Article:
The Sight & Hearing Association releases its annual Noisy Toys List as the American Academy of Audiology cautions parents on toy selection this holiday season

Just as the Sight & Hearing Association releases its annual Noisy Toys List for 2019, the American Academy of Audiology is urging parents to be cautious when selecting toys. Recognizing that tiny ears are particularly susceptible to hearing damage, it is important to check noise levels before purchasing them. “Many parents don’t realize the permanent damage a simple toy can inflict on a child’s hearing,” said Catherine Palmer, Ph.D., president of the American Academy of Audiology; associate professor, University of Pittsburgh and director of Audiology for the UPMC Health System. “When we fail to protect a child’s hearing, the result can be irreversible hearing loss.” The inner ear contains delicate hair cells which do not regrow. Once these are damaged by noise, the result is permanent hearing loss.

The Sight & Hearing Association, headquartered in St. Paul, Minnesota has produced an annual list on noisy toys prior to the holidays for the past 22 years. Since 1939, SHA has been identifying and preventing vision and hearing loss, in partnership with other professional and community organizations, by providing screenings, education and research. “During the holiday season, we look for the most popular sound-producing toys on the market and, with a sound level meter, we measure the decibel level to raise awareness regarding how dangerously loud and potentially damaging toys can be to children. Toys are tested based on how a child would play with them, first at arm’s length (10 inches) and then next to the ear, which is how a child often listens to a noisy toy”, explained Kathy Webb, executive director of SHA.

“It’s very important that parents pay attention to this list as well as any toy they purchase. Hearing damage can be from a one-time exposure or cumulative exposures,” said Craig Kasper, Au.D., a member of the American Academy of Audiology and an audiologist and managing director at NYHD | Institute for Hearing & Balance in Manhattan. Kasper has more than 20 years of experience in the field of noise-induced hearing loss.

“It’s important to note that the 85-decibel level threshold that the National Institute for Occupational Safety and Health recommends is for people with long exposure to the sound for eight hours or more,” Kasper stated. “Having said that, parents and anyone buying toys for children need to be aware of loud noises, particularly toys that have loud bursts—cap guns, popping balloons, air horns, etc.”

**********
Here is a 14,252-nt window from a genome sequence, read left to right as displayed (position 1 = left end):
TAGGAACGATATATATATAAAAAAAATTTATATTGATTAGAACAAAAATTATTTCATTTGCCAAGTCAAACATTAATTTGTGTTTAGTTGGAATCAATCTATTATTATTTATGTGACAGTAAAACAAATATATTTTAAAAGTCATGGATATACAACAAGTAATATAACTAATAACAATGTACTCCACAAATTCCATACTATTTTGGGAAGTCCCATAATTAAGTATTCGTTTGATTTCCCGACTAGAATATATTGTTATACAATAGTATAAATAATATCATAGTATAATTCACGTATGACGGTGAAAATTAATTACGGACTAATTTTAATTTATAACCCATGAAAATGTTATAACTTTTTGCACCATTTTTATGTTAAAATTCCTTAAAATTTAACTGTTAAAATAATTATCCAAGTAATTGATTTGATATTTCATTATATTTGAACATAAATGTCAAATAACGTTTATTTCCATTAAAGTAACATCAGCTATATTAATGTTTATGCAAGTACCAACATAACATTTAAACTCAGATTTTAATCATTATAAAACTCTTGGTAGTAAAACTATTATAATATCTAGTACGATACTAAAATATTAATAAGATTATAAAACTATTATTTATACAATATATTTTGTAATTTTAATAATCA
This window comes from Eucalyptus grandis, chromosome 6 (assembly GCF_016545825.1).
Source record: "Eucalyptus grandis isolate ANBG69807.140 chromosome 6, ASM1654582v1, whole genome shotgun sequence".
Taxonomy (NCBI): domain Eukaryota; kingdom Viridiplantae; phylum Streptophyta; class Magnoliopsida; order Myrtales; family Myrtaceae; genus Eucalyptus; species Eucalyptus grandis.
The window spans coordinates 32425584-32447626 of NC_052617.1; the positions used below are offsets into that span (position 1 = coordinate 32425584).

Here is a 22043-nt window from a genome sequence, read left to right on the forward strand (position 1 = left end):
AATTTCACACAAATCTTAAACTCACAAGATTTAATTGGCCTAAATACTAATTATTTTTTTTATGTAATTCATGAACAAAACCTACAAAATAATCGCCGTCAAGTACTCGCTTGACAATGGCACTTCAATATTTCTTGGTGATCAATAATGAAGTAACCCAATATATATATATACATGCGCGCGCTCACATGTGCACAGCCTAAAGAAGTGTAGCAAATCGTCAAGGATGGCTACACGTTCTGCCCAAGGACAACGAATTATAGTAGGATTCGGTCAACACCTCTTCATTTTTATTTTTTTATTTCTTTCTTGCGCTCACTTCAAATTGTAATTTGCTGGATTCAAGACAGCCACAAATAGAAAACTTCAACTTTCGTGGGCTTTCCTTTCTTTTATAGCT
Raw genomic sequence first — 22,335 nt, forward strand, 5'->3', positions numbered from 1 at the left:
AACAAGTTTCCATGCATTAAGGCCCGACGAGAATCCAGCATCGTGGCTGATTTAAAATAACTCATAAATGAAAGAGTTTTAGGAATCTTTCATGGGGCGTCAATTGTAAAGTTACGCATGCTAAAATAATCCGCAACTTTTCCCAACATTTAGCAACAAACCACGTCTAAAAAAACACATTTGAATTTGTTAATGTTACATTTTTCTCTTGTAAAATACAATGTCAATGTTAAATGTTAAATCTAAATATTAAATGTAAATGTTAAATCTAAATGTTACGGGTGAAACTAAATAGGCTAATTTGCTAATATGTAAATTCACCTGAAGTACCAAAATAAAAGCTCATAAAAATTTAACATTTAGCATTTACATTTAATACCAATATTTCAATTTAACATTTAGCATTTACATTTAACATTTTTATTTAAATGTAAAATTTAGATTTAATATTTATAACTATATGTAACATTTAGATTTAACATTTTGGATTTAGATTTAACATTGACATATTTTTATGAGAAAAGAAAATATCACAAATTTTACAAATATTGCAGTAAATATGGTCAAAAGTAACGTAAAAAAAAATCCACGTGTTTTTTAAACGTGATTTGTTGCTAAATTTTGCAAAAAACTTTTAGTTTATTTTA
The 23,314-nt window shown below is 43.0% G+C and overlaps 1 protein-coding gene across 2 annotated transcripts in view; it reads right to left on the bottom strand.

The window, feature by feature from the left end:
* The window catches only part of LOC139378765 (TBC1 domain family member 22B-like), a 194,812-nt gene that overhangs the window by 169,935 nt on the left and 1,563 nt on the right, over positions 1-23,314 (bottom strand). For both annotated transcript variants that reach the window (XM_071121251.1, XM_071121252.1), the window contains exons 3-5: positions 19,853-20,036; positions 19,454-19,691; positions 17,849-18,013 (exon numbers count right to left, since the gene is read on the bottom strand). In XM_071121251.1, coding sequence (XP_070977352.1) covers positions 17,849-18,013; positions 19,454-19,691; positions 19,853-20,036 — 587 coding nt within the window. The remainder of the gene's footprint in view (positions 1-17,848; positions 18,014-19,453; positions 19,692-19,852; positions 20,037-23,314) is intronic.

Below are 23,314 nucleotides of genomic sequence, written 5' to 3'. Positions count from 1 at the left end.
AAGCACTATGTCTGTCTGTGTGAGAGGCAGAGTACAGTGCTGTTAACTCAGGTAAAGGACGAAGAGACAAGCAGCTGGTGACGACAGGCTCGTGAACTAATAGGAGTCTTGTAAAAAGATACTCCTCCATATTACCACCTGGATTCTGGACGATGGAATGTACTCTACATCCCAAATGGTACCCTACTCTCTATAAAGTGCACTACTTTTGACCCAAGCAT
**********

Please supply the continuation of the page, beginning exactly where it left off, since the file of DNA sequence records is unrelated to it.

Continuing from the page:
A study released in January 2017 by researchers with the University of Alberta in Canada, determined the noise levels of popping balloons. They studied popping them with a pin, blowing them up until they ruptured and crushing them until they burst. The ruptured balloons clocked in at 168 decibels, four decibels louder than a 12-gauge shotgun.

Palmer and Kasper both advise patients to use phone apps to test the sound levels of toys before buying them. Toys that make noise at or above 85 dBA can contribute to noise-induced hearing loss over time. If they come in at 85 decibels or higher when holding your phone microphone near them, like your child would hold the toy near their own ear, don’t buy them. It isn’t worth the risk,” said Palmer. Remember, the louder the sound, the faster the damage and damage continues with exposure.

While hearing loss numbers are rising in adults in the U.S., the total number of children with some type of hearing loss is unknown and many cases go undiagnosed or misdiagnosed.

“A child with just minimal hearing loss can be missing 50 percent of classroom discussion,” Palmer explained. These children will need to use extra effort in order to hear what is being said and they often become distracted and exhausted by the end of the day. These characteristics can be mistaken for learning disabilities when what the child needs is management of the hearing loss, typically in the form of hearing aids and other assistive listening devices.

Lack of hearing can lead to behavioral issues, lack of focus, even depression in children. Children with hearing loss often don’t recognize that they can’t hear and parents don’t always know the signs.

“Loud toys aren’t just annoying to parents, they can be a danger to children,” added Kasper. “Parents should exercise caution when buying toys with sound, including video games. With toys and games where you can turn the sound down, set the sound at an acceptable, non-harmful level and teach children to keep them at that level. Also, be vigilant about any signs that may indicate your child is having difficulty with their hearing.” If you are concerned about your child’s hearing, it is worth having a comprehensive hearing test.

The American Academy of Audiology provides a list of licensed audiologists on its website: www.audiology.org. Click on “Find an Audiologist.”

This article was a courtesy release.